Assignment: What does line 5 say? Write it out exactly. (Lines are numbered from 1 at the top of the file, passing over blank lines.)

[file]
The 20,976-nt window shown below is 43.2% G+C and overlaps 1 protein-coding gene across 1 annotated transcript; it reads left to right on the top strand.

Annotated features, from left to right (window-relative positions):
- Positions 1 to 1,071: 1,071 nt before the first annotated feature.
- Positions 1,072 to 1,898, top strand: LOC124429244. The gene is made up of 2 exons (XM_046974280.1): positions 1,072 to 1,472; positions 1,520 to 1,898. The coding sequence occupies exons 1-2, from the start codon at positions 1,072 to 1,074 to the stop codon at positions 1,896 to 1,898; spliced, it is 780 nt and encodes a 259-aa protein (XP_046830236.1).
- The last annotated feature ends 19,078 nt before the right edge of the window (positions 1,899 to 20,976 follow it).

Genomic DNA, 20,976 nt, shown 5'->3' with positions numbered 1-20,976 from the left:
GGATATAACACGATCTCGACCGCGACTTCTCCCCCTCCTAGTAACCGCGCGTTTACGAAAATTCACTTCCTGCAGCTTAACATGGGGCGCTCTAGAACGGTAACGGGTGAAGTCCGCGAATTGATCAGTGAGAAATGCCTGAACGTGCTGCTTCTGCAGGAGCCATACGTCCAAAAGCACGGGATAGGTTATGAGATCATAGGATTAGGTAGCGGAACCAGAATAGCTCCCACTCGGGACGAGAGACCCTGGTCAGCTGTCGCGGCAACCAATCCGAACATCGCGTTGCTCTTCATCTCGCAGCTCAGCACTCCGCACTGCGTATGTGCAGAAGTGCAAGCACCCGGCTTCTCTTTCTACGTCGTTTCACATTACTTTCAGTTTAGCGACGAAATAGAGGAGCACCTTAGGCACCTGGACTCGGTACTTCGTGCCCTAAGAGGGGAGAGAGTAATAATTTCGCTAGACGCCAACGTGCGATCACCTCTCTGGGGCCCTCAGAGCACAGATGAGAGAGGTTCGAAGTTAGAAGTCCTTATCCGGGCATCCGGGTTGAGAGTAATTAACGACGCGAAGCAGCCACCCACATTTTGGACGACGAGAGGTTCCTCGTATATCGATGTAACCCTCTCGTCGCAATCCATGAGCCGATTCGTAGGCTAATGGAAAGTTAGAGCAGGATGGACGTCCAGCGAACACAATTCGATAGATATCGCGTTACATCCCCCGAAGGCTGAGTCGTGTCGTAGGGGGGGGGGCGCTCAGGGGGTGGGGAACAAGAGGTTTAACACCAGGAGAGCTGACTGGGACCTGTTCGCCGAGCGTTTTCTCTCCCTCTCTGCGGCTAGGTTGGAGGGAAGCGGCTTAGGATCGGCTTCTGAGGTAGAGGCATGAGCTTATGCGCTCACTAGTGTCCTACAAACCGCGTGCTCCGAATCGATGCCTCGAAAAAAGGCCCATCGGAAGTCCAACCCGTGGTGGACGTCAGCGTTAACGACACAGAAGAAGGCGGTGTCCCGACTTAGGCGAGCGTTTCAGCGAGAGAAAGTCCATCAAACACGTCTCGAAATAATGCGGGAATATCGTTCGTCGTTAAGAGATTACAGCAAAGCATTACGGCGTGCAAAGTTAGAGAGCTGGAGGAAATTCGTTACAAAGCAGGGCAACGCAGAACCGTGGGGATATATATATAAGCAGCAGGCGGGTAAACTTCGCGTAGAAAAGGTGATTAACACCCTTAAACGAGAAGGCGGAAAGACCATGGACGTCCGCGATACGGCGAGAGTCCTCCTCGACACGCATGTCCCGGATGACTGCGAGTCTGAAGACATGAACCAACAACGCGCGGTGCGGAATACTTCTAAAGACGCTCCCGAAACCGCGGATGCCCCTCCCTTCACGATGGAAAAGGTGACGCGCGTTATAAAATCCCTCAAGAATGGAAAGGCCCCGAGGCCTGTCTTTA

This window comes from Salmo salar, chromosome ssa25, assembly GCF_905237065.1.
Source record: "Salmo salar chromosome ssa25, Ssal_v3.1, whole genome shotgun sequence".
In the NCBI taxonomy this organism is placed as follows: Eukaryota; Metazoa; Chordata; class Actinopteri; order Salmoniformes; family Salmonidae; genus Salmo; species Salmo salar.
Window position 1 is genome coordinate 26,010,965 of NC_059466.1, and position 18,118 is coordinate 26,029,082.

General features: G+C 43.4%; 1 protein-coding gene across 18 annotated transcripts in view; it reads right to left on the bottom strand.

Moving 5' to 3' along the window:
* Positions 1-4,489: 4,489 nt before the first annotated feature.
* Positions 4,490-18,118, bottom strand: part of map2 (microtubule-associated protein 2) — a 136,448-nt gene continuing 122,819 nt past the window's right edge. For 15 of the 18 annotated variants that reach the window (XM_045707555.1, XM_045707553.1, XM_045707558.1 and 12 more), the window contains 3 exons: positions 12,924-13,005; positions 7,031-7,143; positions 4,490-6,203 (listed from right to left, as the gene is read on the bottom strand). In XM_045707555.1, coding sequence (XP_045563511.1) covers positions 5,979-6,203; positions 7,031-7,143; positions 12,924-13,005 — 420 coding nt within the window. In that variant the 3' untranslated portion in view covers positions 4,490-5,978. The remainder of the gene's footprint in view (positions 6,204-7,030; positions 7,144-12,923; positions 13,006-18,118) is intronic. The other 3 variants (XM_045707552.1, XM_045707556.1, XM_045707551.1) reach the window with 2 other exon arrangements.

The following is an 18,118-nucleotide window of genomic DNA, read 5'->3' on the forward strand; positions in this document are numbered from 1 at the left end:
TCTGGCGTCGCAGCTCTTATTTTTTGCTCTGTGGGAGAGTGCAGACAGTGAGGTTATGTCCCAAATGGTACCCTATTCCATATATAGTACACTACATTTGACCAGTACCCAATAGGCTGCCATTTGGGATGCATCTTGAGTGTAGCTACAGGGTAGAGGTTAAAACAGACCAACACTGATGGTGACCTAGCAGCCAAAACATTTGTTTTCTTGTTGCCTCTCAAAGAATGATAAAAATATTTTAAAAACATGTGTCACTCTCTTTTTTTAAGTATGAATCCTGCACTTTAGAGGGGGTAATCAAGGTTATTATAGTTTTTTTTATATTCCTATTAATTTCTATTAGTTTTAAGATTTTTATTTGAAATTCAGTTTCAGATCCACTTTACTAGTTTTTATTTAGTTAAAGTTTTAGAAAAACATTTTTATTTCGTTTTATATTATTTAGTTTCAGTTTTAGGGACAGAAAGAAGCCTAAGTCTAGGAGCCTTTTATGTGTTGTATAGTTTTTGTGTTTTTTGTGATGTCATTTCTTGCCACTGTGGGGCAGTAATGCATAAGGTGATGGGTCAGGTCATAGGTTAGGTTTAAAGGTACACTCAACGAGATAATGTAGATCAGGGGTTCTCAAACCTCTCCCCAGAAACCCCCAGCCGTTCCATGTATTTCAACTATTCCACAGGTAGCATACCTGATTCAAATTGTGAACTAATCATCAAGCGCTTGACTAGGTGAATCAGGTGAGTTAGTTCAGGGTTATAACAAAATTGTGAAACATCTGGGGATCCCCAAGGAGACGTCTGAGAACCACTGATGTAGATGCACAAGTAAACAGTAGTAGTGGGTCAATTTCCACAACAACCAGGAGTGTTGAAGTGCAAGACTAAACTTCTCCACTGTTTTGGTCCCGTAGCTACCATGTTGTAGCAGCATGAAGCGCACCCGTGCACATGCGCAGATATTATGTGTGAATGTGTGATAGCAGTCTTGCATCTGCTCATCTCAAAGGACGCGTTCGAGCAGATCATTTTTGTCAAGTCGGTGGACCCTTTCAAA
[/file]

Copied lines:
- The last annotated feature ends 19,078 nt before the right edge of the window (positions 1,899 to 20,976 follow it).